Also, thanks for the comment about my Author’s Note section. I know that many writers out there are terrified of the Big 6 (or is it 5, I can’t remember) and feel cowed into not writing because of it (that was certainly me before writing No Hero). Self Publishing, while still sort of a fringe section of publishing, at least gives writers a way of getting their work out there and just “testing the waters”. If they receive a good response, then their confidence grows and they feel empowered to write more. Maybe even submit a novel or two to one of the big publishing houses.

    Again, thanks for the review.

  2. B. McKenzieon 20 Apr 2012 at 6:37 pm

    I’ll definitely check out the sequel, thanks.

    If you submitted this to professional publishers but were unable to get it published, I think it’s less of a quality issue than a marketing one (i.e. “can we expect to sell 10,000 copies of this?”). If you’ve had thousands of readers, I think that could only help you make your case if/when you pitch next to publishers. For example, your book has 33 ratings on Amazon and 78 on B&N, so I would infer that you probably had somewhere between 11,000-22,000 readers from those two sources (estimating that somewhere between .5%-1% of readers leave a rating).

    The book was highly-rated (it averaged 4 stars out of 5 on both Amazon and B&N), so I’m guessing a lot of those readers will be back.

    On a sales note, if your goal is eventually to move on to a Big 6 publisher, I would recommend that you start charging for No Hero, perhaps packaging it as a bundle with Desperate Times for $5 or $6 rather than just selling Desperate Times for $4. Your sales/readership figures will probably be somewhat more persuasive if you have, say, 10,000 paying readers rather than 15,000 free downloads.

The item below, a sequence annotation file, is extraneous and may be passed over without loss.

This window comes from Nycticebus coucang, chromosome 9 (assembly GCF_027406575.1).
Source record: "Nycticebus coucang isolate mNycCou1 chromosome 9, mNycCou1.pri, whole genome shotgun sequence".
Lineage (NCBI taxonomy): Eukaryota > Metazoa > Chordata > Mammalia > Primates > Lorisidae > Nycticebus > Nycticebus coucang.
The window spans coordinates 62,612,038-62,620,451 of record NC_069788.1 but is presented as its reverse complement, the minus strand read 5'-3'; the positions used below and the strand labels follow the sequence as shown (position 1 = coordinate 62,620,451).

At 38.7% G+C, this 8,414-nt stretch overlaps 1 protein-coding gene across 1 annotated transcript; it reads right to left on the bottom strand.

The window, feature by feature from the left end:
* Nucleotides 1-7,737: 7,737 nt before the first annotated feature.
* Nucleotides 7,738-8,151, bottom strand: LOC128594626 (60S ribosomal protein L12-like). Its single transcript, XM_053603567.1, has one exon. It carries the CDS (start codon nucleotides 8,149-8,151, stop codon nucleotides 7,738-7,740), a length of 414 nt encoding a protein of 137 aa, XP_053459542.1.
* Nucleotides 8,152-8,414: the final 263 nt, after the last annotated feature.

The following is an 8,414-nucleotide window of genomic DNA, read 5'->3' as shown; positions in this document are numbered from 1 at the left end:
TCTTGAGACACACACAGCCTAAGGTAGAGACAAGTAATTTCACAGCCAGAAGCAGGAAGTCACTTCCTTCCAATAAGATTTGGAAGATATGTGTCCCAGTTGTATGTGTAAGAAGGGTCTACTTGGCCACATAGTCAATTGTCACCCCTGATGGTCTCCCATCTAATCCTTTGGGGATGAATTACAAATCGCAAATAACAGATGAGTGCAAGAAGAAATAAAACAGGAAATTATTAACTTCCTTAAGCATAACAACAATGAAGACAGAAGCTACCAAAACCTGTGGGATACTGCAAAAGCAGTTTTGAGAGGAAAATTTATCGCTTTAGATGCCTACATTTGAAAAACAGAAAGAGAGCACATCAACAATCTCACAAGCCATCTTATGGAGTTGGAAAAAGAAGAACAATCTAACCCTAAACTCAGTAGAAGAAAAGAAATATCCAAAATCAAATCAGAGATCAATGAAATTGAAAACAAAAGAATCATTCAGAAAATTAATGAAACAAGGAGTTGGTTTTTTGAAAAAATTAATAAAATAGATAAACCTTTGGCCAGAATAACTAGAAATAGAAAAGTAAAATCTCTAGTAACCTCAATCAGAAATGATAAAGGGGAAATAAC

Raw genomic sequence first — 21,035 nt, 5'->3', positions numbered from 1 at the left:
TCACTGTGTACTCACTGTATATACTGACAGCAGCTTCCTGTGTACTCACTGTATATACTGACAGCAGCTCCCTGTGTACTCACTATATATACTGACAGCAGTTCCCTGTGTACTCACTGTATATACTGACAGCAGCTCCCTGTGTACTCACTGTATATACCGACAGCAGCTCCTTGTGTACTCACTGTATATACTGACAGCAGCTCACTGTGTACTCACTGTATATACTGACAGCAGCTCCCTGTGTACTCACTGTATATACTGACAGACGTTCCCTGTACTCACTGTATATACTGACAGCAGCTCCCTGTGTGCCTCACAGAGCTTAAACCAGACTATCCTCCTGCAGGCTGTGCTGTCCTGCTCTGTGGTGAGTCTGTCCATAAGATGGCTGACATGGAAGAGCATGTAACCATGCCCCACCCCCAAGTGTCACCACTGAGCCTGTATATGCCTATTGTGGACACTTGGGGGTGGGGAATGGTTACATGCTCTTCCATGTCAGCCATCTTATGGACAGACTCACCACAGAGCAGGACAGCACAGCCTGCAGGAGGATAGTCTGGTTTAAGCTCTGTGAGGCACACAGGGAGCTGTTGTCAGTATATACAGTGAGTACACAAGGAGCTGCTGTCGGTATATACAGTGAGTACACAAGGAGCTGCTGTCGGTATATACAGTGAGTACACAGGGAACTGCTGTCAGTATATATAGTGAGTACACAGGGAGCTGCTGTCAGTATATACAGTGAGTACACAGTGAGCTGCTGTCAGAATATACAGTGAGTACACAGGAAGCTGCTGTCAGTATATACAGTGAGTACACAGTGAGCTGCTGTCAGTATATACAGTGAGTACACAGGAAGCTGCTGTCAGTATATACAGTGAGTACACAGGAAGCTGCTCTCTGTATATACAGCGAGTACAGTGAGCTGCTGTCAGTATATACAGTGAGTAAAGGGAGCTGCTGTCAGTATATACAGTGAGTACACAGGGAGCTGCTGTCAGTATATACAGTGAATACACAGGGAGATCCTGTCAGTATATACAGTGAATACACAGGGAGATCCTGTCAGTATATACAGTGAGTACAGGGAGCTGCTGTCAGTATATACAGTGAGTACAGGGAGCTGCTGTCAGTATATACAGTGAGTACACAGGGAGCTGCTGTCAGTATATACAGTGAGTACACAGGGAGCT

3. steton 21 Apr 2012 at 8:45 am

    Well, if it’s 35,000 words, none of the big publishers will have known what to do with it anyway, no matter how good it is.

    It sounds very fun, Tom. Tough to rack up the big sales online in a genre that’s not pretty female-oriented, I suspect, but sounds like you’re doing a great job. Very interesting that you have twice as many B&N reviews as Amazon. I’m not sure I’ve seen that before.

    And hell, I’m gonna buy the thing just for the About the Author, now!

  4. Trollon 21 Apr 2012 at 2:47 pm

    Everything about “No Hero” interests me except for that bit about the beginning, I was just wondering how explicit the beginning was, because I share a Kindle library with my family & I don’t want to offend any of them and I personally don’t like reading stuff with mature sexual themes?

  5. B. Macon 21 Apr 2012 at 3:28 pm

    I would say that it’s PG-13. If you’re concerned that it’s too mature, you can delete it from your Kindle. (The book is free, so there’s no cost in trying it out).

  6. Trollon 21 Apr 2012 at 4:34 pm

    Okay, thanks.

  7. steton 21 Apr 2012 at 4:49 pm

    Oh, it’s -free-! Sometimes I’m so old and baffled. It’s embarrassing. Well, I’m not going to buy it for the About the Author, then. But I’m gonna read it.

    Is this the business model? A free novella, then charge for the longer installments to come? I like.

  8. B. McKenzieon 21 Apr 2012 at 5:07 pm